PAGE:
by Kendra Langdon Juskus
[Ed. note: This article is part of our series of weekly reflections, called Deep Down Things, published on Wednesdays.]
Is it Christmas already?!
Nope. But this is indeed a bounty of red and green gifts. They came into our watering mouths about this time last year, the first harvest from our Community Supported Agriculture share. This is the second year that my husband and I have been CSA members, and we’ve found it to be a delicious experience.
What’s CSA, you ask? I like to think of it as participatory eating–consuming in a helpful and healthy way. But if that’s too abstract, here’s a good explanation from localharvest.org, one of the best, easy-to-use resources on community supported agriculture:
Over the last 20 years, Community Supported Agriculture (CSA) has become a popular way for consumers to buy local, seasonal food directly from a farmer. Here are the basics: a farmer offers a certain number of “shares” to the public. Typically the share consists of a box of vegetables, but other farm products may be included. Interested consumers purchase a share (aka a “membership” or a “subscription”) and in return receive a box (bag, basket) of seasonal produce each week throughout the farming season.
This arrangement creates several rewards for both the farmer and the consumer. In brief…
Advantages for farmers:
Advantages for consumers:
- Eat ultra-fresh food, with all the flavor and vitamin benefits
- Get exposed to new vegetables and new ways of cooking
- Usually get to visit the farm at least once a season
- Find that kids typically favor food from “their” farm – even veggies they’ve never been known to eat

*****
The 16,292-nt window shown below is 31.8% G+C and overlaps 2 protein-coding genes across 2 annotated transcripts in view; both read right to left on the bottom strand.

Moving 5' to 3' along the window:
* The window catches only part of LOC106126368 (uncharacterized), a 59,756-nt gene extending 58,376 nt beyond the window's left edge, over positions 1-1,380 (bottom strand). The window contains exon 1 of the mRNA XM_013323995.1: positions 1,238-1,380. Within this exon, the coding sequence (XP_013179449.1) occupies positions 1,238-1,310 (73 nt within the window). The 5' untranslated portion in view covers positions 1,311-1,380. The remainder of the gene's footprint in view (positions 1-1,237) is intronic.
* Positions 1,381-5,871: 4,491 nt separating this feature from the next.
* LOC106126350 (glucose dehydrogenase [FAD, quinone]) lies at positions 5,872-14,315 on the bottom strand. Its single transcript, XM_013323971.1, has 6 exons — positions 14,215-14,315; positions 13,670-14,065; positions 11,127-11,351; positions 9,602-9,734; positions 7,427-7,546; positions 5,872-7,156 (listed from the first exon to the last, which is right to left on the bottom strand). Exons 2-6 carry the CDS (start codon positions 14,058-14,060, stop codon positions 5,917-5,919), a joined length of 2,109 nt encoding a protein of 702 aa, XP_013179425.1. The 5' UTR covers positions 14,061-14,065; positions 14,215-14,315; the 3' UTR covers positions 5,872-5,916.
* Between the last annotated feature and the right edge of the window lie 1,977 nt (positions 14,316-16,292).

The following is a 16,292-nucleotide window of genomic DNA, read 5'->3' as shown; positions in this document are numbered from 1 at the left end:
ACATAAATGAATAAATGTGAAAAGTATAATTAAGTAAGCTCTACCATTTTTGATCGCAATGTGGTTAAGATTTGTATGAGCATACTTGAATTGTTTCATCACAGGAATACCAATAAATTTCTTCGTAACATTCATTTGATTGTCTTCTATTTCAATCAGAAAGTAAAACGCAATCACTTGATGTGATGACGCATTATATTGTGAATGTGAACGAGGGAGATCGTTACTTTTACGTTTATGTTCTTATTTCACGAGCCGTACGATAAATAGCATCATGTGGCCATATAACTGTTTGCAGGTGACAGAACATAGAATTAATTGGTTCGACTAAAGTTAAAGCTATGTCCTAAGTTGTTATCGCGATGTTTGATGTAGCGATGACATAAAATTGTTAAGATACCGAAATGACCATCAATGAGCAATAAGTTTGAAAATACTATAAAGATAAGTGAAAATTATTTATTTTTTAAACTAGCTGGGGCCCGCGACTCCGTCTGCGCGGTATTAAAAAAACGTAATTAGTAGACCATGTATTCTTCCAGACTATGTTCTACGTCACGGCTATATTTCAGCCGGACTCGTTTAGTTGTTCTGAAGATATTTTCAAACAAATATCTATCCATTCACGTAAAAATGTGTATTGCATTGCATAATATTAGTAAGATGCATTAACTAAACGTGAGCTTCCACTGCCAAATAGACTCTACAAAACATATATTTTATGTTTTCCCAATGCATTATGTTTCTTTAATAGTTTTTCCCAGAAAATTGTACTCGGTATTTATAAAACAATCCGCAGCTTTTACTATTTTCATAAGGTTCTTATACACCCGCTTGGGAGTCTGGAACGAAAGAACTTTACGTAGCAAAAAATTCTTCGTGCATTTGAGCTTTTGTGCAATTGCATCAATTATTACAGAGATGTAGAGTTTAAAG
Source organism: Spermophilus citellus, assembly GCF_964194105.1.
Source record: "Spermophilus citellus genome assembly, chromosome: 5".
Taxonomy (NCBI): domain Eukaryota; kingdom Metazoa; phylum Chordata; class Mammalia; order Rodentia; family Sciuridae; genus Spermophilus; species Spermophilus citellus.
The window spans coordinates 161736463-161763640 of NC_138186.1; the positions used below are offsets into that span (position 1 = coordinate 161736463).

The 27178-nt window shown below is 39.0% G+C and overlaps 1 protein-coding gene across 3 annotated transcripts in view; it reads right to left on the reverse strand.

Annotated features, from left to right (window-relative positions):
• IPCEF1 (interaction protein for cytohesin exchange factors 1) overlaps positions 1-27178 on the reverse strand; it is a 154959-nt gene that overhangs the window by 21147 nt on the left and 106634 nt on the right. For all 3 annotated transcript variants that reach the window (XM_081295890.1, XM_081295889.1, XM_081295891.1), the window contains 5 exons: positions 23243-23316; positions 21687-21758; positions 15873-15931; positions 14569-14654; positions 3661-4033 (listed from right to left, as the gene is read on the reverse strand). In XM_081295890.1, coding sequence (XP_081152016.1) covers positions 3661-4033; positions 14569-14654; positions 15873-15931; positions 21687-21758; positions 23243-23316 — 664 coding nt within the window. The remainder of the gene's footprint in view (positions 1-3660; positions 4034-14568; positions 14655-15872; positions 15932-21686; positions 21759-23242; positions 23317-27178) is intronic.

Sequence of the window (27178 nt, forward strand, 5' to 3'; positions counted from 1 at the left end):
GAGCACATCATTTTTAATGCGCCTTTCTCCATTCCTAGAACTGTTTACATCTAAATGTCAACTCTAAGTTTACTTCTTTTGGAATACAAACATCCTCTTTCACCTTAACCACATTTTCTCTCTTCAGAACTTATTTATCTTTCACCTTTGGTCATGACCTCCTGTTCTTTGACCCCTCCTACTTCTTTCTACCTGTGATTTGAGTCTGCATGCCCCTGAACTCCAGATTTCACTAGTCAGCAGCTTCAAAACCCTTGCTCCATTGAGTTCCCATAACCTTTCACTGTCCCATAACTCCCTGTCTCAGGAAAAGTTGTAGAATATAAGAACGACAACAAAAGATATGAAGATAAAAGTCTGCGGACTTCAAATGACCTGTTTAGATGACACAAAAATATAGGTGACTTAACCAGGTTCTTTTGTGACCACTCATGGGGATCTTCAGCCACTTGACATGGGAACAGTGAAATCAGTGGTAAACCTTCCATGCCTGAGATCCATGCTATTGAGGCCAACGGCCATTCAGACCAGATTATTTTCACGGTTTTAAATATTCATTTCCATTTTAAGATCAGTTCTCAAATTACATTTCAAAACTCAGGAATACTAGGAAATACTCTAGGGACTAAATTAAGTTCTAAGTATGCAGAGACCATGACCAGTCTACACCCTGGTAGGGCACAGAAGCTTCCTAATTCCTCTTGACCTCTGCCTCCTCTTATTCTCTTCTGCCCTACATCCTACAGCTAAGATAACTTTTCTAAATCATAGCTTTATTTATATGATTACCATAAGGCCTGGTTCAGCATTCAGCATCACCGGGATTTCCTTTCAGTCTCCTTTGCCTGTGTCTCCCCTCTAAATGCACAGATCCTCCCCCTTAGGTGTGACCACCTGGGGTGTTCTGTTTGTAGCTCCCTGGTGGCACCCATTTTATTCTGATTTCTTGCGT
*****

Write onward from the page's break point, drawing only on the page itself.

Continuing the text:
- Develop a relationship with the farmer who grows their food and learn more about how food is grown
I won’t lie—what you see in the pictures here represents about the best that we got out of our CSA last year. We weathered a rainy summer with a farmer, receiving mostly greens and too many of them for one couple to handle in a week. (There are other, sometimes more appropriate local food options for small families.) But with the addition of a roommate to our household this summer (and at her prodding), we decided to give it another go.
That decision was based on a number of factors. Among them is the fact that while we live in the suburbs, we don’t want to forget that God’s creation is more than close-cropped lawns and baseball fields. We want to be physically (and yummily) reminded that it’s a place given to us to cultivate and gather abundance from, as well as to protect and enhance.
Along those lines, we want to remain humble about both the ferocity and fragility of nature, and what its caprice means for people who really do live off the land. CSA famers often send out honest emails about how their crops are faring, what are the current joys and struggles on the farm, and what we can expect (and should not expect) as part of our commitment. By buying into a farm, we’re entering into dependency on God’s provision of good weather and protection from disease. We’re forgoing convenience and predictability and entering, instead, into a discipline of trust and patience. This makes us more grateful for our food and reminds us to partner with farmers in praying for a bountiful harvest. We’re also happy to be supporting a small, local farm operation that–even though it’s producing healthy, chemical-free produce through sustainable methods–can’t possibly financially compete with large agricultural operations.
Being at the whim of weather and someone else’s wisdom means we can look forward to being surprised by the goodies in our CSA share delivery. We’ve switched our family shopping day to Tuesdays to accommodate the CSA drop-off day, which means that this week we’re fixing some mighty fine salads, looking for a good kale recipe (any suggestions??), and savoring the first summer squash of the season. We love the encouragement to fashion healthy, creative meals, and welcome the opportunity to use some fruits and vegetables we aren’t able to find so easily at the grocery store.
Lastly, let me assure you that what looks good in these photos is good! Never thought lettuce had flavor? Just wait until you munch on a leaf that’s come straight out of the ground and into your bowl in one afternoon.
So if you’re interested in your own area’s harvest for similar reasons, plug your zip code into Local Harvest and find local participating farms. And seriously…send those kale recipes my way…